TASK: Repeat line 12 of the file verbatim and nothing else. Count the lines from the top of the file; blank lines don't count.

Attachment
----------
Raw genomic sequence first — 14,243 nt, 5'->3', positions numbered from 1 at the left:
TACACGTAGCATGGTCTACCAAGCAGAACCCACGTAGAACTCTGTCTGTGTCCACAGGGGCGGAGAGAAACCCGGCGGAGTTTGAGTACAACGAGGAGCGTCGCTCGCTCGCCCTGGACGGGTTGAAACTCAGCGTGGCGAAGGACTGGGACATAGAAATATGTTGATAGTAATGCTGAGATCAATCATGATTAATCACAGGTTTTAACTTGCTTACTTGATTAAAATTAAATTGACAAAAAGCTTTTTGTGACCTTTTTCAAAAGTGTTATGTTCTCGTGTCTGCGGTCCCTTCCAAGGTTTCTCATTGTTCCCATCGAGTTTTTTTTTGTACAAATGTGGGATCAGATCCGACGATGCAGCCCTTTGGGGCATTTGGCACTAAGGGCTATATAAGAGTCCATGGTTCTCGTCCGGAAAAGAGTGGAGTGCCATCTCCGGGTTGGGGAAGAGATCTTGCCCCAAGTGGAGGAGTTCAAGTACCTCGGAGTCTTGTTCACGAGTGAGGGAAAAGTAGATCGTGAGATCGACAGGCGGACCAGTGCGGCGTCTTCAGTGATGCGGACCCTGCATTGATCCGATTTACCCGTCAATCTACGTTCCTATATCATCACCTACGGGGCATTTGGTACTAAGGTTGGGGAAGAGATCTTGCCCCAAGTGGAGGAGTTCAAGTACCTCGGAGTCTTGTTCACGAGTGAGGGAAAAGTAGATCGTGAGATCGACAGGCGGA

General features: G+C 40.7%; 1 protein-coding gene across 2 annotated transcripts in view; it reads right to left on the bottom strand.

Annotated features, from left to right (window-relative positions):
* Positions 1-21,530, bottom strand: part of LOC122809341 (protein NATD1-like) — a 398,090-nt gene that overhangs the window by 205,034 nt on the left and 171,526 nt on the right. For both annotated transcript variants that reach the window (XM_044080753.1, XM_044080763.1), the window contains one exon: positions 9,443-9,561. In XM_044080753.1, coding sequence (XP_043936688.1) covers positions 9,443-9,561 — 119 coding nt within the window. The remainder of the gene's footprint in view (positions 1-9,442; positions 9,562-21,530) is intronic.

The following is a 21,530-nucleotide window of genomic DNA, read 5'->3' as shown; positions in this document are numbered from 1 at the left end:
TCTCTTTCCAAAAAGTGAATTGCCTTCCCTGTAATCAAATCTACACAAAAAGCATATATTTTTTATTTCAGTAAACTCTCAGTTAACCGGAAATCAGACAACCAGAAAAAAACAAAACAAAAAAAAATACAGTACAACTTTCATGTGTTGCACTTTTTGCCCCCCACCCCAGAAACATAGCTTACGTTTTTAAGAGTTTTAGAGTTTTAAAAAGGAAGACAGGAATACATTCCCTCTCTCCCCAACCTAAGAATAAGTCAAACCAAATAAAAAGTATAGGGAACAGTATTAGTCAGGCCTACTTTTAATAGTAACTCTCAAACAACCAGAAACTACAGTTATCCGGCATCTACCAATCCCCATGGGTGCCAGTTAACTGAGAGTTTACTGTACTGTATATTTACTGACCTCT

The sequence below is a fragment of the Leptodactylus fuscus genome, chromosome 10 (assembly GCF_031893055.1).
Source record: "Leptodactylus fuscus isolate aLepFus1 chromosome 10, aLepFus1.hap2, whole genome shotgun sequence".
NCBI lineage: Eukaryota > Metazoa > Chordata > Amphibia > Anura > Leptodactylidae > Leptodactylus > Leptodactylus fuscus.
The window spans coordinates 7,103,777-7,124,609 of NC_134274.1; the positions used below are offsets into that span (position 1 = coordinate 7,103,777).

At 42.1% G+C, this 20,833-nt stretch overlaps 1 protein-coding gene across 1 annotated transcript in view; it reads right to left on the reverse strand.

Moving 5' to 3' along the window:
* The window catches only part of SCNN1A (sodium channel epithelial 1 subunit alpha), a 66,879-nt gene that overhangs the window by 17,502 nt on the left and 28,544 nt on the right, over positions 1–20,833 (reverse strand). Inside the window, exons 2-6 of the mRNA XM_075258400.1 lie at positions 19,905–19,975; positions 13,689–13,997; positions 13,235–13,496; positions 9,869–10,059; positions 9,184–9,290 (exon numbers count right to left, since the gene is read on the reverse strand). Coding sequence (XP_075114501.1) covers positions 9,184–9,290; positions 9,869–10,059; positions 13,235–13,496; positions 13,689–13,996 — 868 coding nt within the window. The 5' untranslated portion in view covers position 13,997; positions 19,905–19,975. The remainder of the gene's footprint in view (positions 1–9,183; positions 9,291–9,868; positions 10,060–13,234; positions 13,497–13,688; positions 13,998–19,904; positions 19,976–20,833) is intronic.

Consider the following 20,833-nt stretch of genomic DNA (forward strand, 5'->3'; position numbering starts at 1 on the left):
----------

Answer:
At 42.1% G+C, this 20,833-nt stretch overlaps 1 protein-coding gene across 1 annotated transcript in view; it reads right to left on the reverse strand.